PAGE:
But the cartoon accompanying Macken’s intelligent piece dished up the same old shriveled-cold-tripe imagery we mature age readers are fed daily namely a sketch of three doddery oldies on walking frames. The cartoon had nothing to do with the article theme. Even if we see old women bush walking, riding bikes and pumping more iron than that cartoonist (Jon Kudelka. Google him), we are still surrounded with these negative stereotypes. But as Macken noted:

‘You’re only old once.’ And we are not about to beige up and fade away.

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 We, THE SIBYLS, declare Deidre Macken an Honorary Sibyl for her insightful writing, her independent thinking and her intelligent reporting on the lives of vibrant older women.

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Deirdre Macken

Deirdre Macken

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Best known as a journalist and columnist, Deirdre Macken wrote on business and marketing for The Australian 1975-1979, worked for The Age 1979-1987 and was a senior writer on The Sydney Morning Herald and its Good Weekend from 1987-1999. She is currently a columnist and senior writer for The Australian.

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Photo source: Film Website

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If you think you are old, guess what? You ARE aging fast.

by Kerry Cue

Sibylesque Gloria Steinem quote

We, The Sibyls, do not deny age its journey. Nevertheless, many studies have shown that the toxic stereotype of the stooped ‘little old lady’ not only limits your outlook on aging, it can actually reduce your life span. We have noted before that this stereotype is reinforced by Geriatric Self-Talk and assumptions of the medical profession. Now two recent publications support this view.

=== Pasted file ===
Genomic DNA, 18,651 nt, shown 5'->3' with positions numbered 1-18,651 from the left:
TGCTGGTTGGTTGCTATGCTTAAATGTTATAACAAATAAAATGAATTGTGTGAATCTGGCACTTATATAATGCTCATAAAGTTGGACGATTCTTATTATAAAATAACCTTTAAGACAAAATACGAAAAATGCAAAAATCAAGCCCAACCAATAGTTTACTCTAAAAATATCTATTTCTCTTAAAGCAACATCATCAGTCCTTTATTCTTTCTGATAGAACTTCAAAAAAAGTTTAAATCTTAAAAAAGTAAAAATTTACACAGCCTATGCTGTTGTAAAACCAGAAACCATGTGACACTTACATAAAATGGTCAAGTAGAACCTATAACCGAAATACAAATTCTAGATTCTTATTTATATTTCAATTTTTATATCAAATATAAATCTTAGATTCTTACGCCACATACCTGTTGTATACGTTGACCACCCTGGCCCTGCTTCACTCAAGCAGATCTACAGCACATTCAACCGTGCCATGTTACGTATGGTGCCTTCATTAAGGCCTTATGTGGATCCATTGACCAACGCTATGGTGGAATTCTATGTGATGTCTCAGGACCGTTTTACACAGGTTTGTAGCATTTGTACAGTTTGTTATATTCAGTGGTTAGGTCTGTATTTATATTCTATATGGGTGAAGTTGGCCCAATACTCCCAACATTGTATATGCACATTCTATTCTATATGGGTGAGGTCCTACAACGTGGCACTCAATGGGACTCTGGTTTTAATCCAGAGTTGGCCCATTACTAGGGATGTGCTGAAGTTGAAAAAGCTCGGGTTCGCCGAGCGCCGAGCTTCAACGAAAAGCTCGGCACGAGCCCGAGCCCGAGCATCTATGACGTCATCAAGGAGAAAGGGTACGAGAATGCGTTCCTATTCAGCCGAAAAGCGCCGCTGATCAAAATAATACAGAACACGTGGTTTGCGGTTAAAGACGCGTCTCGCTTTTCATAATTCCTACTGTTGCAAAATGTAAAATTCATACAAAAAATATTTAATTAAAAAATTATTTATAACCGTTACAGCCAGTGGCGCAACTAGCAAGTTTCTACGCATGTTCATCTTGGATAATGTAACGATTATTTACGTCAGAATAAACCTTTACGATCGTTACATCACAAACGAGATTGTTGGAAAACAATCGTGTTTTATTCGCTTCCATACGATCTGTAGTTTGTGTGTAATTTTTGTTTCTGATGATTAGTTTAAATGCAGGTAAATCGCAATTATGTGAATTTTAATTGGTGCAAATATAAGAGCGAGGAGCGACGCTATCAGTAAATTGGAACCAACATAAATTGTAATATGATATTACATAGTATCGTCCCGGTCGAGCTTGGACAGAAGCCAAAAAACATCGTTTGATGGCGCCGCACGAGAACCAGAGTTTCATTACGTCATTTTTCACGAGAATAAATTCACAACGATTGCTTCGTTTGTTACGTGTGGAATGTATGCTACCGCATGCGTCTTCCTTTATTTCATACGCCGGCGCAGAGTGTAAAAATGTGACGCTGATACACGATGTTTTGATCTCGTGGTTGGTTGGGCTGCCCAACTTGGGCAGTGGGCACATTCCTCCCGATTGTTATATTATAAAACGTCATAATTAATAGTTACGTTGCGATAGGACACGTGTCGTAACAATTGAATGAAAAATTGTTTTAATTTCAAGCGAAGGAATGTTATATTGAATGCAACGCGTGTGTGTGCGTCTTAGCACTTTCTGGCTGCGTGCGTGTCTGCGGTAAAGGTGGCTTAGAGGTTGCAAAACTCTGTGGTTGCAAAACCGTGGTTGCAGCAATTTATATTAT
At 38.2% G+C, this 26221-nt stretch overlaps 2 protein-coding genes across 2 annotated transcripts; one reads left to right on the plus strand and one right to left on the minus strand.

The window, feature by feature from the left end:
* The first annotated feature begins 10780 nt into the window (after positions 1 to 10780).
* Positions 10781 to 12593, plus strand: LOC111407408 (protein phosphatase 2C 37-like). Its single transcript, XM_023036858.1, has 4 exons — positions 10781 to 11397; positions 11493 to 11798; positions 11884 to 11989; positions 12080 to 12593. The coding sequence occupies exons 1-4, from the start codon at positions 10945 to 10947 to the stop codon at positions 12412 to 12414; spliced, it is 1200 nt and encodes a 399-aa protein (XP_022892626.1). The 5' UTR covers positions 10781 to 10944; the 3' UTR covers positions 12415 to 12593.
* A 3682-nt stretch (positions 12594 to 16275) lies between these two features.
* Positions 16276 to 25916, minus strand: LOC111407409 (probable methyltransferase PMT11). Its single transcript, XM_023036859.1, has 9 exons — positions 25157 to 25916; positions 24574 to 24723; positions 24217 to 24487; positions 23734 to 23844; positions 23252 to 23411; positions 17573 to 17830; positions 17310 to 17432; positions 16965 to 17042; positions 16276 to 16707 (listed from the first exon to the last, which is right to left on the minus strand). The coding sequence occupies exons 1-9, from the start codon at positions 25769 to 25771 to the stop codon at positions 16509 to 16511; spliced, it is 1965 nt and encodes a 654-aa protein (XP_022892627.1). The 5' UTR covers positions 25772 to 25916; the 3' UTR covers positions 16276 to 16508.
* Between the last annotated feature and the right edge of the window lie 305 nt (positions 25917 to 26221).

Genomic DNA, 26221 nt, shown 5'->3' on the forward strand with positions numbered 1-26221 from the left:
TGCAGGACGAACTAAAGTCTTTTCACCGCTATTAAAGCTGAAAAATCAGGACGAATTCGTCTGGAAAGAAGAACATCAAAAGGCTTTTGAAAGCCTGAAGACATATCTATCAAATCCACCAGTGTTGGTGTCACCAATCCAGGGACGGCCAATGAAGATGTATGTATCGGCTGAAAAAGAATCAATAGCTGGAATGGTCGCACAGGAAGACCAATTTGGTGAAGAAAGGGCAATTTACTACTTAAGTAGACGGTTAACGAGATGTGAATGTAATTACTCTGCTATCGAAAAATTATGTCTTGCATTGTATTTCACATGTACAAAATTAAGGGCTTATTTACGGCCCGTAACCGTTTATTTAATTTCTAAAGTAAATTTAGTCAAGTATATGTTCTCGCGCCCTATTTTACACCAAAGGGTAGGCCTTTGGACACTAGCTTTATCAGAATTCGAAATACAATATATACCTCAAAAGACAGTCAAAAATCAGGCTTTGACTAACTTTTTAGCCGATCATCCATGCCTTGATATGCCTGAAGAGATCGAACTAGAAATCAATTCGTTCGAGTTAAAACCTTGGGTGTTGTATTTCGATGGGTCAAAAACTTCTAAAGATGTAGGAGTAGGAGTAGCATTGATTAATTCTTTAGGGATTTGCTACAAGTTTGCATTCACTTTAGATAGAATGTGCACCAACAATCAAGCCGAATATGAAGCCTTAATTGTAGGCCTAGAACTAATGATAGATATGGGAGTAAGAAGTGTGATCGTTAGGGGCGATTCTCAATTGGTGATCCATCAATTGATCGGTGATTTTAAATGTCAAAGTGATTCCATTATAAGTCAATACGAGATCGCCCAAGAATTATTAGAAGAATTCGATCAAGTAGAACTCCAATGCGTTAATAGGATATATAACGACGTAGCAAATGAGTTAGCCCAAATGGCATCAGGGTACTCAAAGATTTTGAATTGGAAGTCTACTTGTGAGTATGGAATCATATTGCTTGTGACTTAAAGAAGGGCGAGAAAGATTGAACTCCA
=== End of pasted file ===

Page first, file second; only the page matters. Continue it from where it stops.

What if age is nothing but a mind set? by Bruce Greirson (New York Times, 22 OCT 2014) reports on a study conducted by Ellen Langer, Professor of Psychology at Harvard, conducted in 1981. Eight men in their 70s stepped into a monastery retro-fitted for 1959. Perry Como crooned on a vintage radio. Ed Sullivan appeared on a black-and-white TV. After 5 days, the men significantly improved on many ‘age related’ tests.

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Our aging brain pinkMeanwhile, in his book, Our Ageing Brain: How our mental capacities develop as we grow older (SCRIBE, 2014) André Aleman cites similar studies including the study that showed:

*those with a more positive view of aging lived 7.5 years longer.

*when older people are asked to read a list of negative words associated with aging (eg. Senile) their performance in memory tests reduces.

*men who become prematurely bald present with earlier onset of age related deceases.

*older people in rural China suffer less from memory problems that we do. Professor Langer, who also conducted this study, put this down to their lack of exposure to the negative stereotyping of age we experience in the West.

According to Aleman:

A positive attitude – often perfectly justified, since many older people are in good health – keeps you young.

Photo Source: NYC, 1966, Airbus, Medialapie09 Blog

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Can you die from a broken heart? Yes! It could happen to you.

by Kerry Cue

Sibylesque Heart Foundation Quote

More women in Australia die from Heart Disease than cancer. This is also true in the UK and the US. This fact often surprises women. We are so attuned to raising money for breast cancer research, we assume it is the number one killer. This misperception makes a heart attack for us dangerous. We don’t recognise the symptoms. We put symptoms like nausea and chest pain down to something we ate or anxiety.

A recent article by Martha Weinman Lear in The New York Times (The woman’s Heart Attack, 26 Sept 2014) highlighted the difference between male and female heart attacks. Martha, who had a heart attack herself, explains that more men have the classic dramatic chest-clutching ‘Hollywood’ heart attack.

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Most women do not have drama on their side prompting those around them to call an ambulance. The symptoms of a heart disease could simply be fatigue and insomnia. Something that we often assume is NORMAL.

It’s back to the same old message for women’s health. Keep in tune with your own body. Take action when things don’t feel quite right. The life you save may be your own.

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Please Squeeze: Why Pelvic Floor Exercises Count at your age!

by Annie James

Sibylesque Pelvic Floor Joke quote

A bit of essential leg-crossing when there’s no loo nearby? Not too keen on star jumps or sneezing bouts? The resorting to panty-liners to blot the odd leak? These are all signs that your pelvic floor muscles would like some attention, some action.